That is because at this Nation’s founding, the phrase “capitalism” was not used.  That phrase came into vogue much later in our history.  However, the three tenets of a strong capitalist society were enshrined in the Constitution.  Economic issues were not major issues at the Constitutional convention, yet they took the time to protect contractual rights and laid the groundwork for a free market economic system to develop and flourish.  The third tenet- property rights- was likewise enshrined in the Constitution itself, the Northwest Ordinance and later in the Bill of Rights.

However, the Founders did not envision a laissez-faire free market system.  That explains why they established the Commerce Clause (which has been taken to absurd extremes at times).  It also explains the major controversy surrounding the First Bank of the United States since to its opponents, it represented a government-run monopoly. There is further evidence that the Founders did not anticipate a laissez-faire economy since they regularly favored certain industries or products over others.  That is, since our founding, the government has had its hand in economic affairs.  They accepted government regulation of businesses and enterprises, but that regulation was to be limited and it certainly should not infringe on the more important enumerated rights in the Constitution and Bill of Rights.  This further explains why corporations are “persons.”

Now imagine if that constitutional understanding was somehow magically wiped away as the Left proposes.  Imagine if there was not that string of Supreme Court cases listed above.  In that scenario, government would run roughshod over the very tenets of capitalism.  Contracts entered into freely by parties could be negated by the government if those contracts stood in the way of a governmental interest.  Corporations would be tried twice for the same offense and they would not have the right to a civil trial if they were sued for product liability or anything else.  OSHA, the EPA or the EEOC could walk in unannounced and demand to do inspections or see records.  The personal property of a corporation-  factory, a headquarters, etc.- could be confiscated by the government without “just compensation.”  And the list goes on.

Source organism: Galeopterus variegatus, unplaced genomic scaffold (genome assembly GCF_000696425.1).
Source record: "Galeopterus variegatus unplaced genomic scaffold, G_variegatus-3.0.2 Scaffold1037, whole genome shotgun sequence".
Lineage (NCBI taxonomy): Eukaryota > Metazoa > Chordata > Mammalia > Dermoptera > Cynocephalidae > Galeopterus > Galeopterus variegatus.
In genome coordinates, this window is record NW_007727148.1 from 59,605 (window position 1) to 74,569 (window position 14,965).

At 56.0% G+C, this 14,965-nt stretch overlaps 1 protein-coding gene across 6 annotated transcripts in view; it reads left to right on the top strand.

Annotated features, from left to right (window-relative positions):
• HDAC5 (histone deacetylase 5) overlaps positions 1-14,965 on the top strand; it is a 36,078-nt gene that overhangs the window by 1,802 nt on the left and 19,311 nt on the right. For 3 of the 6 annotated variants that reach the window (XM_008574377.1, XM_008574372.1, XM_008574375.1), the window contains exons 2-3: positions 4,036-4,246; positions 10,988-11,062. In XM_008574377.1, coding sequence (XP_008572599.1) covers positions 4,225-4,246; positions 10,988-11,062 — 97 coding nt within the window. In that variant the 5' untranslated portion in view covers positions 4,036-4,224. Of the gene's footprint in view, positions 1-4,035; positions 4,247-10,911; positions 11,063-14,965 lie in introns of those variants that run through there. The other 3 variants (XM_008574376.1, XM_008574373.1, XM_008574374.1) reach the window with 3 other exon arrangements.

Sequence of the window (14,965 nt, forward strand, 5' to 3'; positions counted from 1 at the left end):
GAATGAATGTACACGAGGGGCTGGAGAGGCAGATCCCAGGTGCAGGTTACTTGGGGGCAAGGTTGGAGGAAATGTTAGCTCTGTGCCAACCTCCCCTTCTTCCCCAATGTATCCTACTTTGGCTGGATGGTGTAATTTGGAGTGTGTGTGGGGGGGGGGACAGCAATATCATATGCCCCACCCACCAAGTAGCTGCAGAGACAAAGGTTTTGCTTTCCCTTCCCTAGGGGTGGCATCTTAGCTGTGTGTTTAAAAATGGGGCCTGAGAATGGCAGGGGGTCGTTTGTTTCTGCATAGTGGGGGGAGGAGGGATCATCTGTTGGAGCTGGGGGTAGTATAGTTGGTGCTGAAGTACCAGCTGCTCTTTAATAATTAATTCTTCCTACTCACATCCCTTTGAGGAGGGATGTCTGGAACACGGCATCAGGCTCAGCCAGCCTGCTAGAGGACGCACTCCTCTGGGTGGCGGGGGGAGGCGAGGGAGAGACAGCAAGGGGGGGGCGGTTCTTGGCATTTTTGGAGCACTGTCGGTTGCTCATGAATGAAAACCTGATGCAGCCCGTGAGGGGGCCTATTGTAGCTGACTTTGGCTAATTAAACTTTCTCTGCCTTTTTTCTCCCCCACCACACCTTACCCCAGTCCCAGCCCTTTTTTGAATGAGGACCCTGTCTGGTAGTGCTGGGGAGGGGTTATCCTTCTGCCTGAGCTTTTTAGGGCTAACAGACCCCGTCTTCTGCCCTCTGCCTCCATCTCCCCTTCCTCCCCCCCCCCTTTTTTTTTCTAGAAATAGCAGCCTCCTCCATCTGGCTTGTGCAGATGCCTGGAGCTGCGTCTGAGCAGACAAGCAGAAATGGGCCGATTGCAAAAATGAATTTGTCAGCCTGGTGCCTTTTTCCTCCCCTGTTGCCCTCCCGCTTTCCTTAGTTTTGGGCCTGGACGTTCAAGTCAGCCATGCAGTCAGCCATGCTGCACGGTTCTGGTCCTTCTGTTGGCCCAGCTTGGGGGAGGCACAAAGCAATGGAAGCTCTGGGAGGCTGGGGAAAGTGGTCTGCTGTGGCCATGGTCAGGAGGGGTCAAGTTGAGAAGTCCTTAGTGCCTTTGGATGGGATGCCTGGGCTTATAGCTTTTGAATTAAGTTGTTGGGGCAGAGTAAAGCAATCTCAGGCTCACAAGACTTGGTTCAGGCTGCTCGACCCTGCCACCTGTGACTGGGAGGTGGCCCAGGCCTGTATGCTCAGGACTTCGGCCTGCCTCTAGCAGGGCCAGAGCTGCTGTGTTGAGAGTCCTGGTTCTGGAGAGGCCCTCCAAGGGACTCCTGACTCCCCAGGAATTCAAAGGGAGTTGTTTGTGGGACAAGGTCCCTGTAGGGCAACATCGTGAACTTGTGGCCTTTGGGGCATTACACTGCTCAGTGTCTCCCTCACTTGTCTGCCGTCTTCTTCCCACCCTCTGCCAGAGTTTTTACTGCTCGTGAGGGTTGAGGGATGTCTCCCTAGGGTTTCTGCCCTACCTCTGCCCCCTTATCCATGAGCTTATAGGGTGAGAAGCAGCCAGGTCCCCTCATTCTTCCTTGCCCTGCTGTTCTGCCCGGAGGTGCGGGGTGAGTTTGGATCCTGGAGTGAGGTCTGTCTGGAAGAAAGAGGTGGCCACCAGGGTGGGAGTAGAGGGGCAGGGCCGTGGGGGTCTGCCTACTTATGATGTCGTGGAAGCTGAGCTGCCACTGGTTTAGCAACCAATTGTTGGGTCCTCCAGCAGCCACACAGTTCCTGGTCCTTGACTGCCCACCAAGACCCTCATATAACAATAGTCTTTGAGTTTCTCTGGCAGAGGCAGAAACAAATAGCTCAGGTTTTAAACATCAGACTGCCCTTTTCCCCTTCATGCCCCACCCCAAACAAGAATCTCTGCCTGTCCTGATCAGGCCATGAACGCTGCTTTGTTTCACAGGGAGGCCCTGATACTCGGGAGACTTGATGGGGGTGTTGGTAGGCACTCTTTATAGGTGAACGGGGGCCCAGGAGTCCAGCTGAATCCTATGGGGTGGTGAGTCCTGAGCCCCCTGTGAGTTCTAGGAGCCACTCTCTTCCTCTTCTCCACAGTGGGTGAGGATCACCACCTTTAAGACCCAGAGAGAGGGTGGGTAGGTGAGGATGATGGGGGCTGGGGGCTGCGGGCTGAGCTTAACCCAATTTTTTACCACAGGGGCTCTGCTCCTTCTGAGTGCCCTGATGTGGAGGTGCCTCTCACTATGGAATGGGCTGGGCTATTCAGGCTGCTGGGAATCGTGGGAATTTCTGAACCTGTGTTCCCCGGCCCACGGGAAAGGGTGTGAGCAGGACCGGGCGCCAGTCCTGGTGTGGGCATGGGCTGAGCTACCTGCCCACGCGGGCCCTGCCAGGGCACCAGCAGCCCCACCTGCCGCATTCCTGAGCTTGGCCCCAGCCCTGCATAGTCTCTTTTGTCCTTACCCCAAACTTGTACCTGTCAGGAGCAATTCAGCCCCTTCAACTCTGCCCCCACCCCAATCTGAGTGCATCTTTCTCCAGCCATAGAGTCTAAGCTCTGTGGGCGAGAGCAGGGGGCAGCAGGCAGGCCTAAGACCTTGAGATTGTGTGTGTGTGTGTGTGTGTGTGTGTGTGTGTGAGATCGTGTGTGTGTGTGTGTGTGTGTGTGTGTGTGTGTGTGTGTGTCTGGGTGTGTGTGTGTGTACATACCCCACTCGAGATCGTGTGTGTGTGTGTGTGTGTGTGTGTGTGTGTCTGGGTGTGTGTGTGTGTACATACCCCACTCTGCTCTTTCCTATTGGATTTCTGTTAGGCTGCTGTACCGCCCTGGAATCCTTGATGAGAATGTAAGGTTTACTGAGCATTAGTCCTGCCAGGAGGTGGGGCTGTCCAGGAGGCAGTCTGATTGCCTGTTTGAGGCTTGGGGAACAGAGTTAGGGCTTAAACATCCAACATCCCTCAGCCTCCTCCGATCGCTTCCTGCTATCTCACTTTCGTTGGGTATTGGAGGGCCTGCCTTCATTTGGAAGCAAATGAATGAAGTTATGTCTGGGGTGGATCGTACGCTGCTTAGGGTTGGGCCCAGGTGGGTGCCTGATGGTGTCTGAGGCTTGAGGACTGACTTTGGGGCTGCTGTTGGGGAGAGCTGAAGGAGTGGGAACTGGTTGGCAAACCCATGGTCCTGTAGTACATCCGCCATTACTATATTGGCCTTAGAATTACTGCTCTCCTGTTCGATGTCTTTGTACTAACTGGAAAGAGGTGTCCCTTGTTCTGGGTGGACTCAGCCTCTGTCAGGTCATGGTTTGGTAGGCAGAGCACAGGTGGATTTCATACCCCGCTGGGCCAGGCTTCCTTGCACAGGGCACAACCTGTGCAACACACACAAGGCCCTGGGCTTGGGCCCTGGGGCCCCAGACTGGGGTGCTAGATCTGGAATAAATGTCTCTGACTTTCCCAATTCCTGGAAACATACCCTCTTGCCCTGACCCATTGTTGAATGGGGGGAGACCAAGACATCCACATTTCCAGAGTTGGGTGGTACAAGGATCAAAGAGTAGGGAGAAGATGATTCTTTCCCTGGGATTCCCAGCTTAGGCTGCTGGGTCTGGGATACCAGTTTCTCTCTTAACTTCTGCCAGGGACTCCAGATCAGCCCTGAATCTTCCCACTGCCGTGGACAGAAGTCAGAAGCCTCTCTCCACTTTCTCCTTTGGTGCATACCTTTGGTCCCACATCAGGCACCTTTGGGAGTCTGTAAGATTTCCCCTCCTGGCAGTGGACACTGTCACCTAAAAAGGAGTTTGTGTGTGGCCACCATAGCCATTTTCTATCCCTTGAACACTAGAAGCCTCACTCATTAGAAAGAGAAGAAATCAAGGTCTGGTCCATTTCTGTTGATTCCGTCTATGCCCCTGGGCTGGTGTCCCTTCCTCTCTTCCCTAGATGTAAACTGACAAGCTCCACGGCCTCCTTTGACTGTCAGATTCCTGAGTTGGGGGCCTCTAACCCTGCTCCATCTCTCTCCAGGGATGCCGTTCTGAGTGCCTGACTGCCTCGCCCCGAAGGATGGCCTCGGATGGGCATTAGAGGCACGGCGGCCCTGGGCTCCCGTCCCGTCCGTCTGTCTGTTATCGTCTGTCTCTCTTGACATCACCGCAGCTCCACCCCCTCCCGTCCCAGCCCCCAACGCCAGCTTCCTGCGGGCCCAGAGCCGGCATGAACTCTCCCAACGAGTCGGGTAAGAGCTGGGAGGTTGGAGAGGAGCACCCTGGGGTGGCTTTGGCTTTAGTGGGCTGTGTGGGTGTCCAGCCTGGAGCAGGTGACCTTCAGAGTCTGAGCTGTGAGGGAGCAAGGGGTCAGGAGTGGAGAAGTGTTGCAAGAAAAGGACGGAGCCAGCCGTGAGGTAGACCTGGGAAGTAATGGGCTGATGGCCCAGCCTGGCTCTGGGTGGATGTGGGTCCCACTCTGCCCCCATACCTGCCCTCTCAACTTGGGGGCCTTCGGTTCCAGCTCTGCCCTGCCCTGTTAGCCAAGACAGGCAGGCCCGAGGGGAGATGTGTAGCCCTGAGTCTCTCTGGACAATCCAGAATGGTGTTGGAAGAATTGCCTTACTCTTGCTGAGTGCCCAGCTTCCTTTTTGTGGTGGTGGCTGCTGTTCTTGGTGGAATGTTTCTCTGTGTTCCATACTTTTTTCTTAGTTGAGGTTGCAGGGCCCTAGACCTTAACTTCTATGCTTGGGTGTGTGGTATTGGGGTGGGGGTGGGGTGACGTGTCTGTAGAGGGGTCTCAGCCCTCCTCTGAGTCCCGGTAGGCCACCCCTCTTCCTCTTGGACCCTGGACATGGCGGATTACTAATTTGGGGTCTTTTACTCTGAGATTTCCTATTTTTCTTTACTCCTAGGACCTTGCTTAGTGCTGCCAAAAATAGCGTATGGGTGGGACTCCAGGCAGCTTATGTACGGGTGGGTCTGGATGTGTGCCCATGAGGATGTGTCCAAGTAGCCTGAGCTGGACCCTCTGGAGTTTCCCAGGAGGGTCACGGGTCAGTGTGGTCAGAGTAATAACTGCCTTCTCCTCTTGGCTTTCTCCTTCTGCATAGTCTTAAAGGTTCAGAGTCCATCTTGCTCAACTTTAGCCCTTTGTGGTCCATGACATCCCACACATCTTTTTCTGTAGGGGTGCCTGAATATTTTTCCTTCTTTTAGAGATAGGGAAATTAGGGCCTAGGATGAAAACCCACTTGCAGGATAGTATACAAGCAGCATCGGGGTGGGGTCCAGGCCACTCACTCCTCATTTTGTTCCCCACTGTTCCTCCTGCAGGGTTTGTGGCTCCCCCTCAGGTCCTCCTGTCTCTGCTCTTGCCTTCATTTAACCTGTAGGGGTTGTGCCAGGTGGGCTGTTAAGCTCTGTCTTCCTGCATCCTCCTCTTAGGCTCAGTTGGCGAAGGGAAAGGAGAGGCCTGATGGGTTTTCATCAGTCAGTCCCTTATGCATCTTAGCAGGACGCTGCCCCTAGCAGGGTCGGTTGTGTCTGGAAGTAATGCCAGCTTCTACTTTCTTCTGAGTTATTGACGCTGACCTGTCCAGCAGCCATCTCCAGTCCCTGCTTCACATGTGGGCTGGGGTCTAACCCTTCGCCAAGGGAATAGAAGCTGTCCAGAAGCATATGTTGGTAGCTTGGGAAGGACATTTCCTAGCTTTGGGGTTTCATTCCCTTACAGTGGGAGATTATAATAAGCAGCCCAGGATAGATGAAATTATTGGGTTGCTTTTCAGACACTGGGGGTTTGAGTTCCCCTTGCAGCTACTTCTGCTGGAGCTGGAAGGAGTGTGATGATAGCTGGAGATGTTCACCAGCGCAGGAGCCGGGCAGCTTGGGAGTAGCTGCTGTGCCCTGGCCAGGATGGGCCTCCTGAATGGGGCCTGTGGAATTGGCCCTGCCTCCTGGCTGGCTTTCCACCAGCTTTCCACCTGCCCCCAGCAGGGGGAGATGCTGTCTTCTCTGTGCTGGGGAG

The result would be an economic system that resembled that of say… Cuba or the Soviet Union.  This would apply to businesses big and small.

The Left bases it support of abortion (or reproductive rights) upon the supposed privacy protections found in the Constitution.  In fact, you cannot find the word “privacy” in the Constitution or any amendment.  By the same token, you cannot find the phrase “free market,” “capitalism,” or “corporation” in these documents.  Instead, they have to rely on the inferences of a right to privacy, or “penumbras” in Supreme Court parlance.  If there are these penumbras with respect to the right to privacy, then there are full eclipses when it comes to corporate rights which includes classifying them as “persons.”

And thank God there is or else there is no difference between the United States and the any failed Marxist system.  That is what is at heart of the Left’s disdain of decisions like Citizens United or Hobby Lobby.  It has nothing to do with leveling a political playing field or removing the appearance of corruption.  Their frustration is that there is this nagging piece of paper standing in their way- the United States Constitution- that prevents them from creating their liberal, Marxist Utopia.  And that is what makes Barack Obama the most dangerous President this great country ever had the misfortune of electing.